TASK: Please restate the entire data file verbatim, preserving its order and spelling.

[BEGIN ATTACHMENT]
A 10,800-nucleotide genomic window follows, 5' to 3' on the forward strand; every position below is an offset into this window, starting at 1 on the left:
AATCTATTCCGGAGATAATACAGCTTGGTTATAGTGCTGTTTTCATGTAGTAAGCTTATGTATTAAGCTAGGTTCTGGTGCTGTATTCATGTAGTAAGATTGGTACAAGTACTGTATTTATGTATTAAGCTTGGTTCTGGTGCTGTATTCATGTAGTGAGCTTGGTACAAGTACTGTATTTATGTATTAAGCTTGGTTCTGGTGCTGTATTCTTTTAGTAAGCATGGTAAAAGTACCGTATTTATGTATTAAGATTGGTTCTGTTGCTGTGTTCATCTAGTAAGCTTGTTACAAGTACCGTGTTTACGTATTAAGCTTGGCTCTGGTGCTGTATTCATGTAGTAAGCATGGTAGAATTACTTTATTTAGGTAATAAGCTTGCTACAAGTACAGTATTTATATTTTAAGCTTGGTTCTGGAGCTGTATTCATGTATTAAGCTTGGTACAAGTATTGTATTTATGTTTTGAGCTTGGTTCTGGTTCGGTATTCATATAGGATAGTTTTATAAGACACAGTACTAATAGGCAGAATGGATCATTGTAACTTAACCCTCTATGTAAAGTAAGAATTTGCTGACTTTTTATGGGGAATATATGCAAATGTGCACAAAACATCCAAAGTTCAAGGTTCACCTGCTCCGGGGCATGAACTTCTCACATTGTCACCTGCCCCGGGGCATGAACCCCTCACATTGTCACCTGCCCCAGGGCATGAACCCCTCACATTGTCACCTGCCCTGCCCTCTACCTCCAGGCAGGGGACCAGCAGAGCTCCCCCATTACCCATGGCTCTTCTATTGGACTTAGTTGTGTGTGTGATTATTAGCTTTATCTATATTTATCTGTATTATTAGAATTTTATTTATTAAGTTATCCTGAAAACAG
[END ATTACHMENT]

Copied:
A 10,800-nucleotide genomic window follows, 5' to 3' on the forward strand; every position below is an offset into this window, starting at 1 on the left:
AATCTATTCCGGAGATAATACAGCTTGGTTATAGTGCTGTTTTCATGTAGTAAGCTTATGTATTAAGCTAGGTTCTGGTGCTGTATTCATGTAGTAAGATTGGTACAAGTACTGTATTTATGTATTAAGCTTGGTTCTGGTGCTGTATTCATGTAGTGAGCTTGGTACAAGTACTGTATTTATGTATTAAGCTTGGTTCTGGTGCTGTATTCTTTTAGTAAGCATGGTAAAAGTACCGTATTTATGTATTAAGATTGGTTCTGTTGCTGTGTTCATCTAGTAAGCTTGTTACAAGTACCGTGTTTACGTATTAAGCTTGGCTCTGGTGCTGTATTCATGTAGTAAGCATGGTAGAATTACTTTATTTAGGTAATAAGCTTGCTACAAGTACAGTATTTATATTTTAAGCTTGGTTCTGGAGCTGTATTCATGTATTAAGCTTGGTACAAGTATTGTATTTATGTTTTGAGCTTGGTTCTGGTTCGGTATTCATATAGGATAGTTTTATAAGACACAGTACTAATAGGCAGAATGGATCATTGTAACTTAACCCTCTATGTAAAGTAAGAATTTGCTGACTTTTTATGGGGAATATATGCAAATGTGCACAAAACATCCAAAGTTCAAGGTTCACCTGCTCCGGGGCATGAACTTCTCACATTGTCACCTGCCCCGGGGCATGAACCCCTCACATTGTCACCTGCCCCAGGGCATGAACCCCTCACATTGTCACCTGCCCTGCCCTCTACCTCCAGGCAGGGGACCAGCAGAGCTCCCCCATTACCCATGGCTCTTCTATTGGACTTAGTTGTGTGTGTGATTATTAGCTTTATCTATATTTATCTGTATTATTAGAATTTTATTTATTAAGTTATCCTGAAAACAG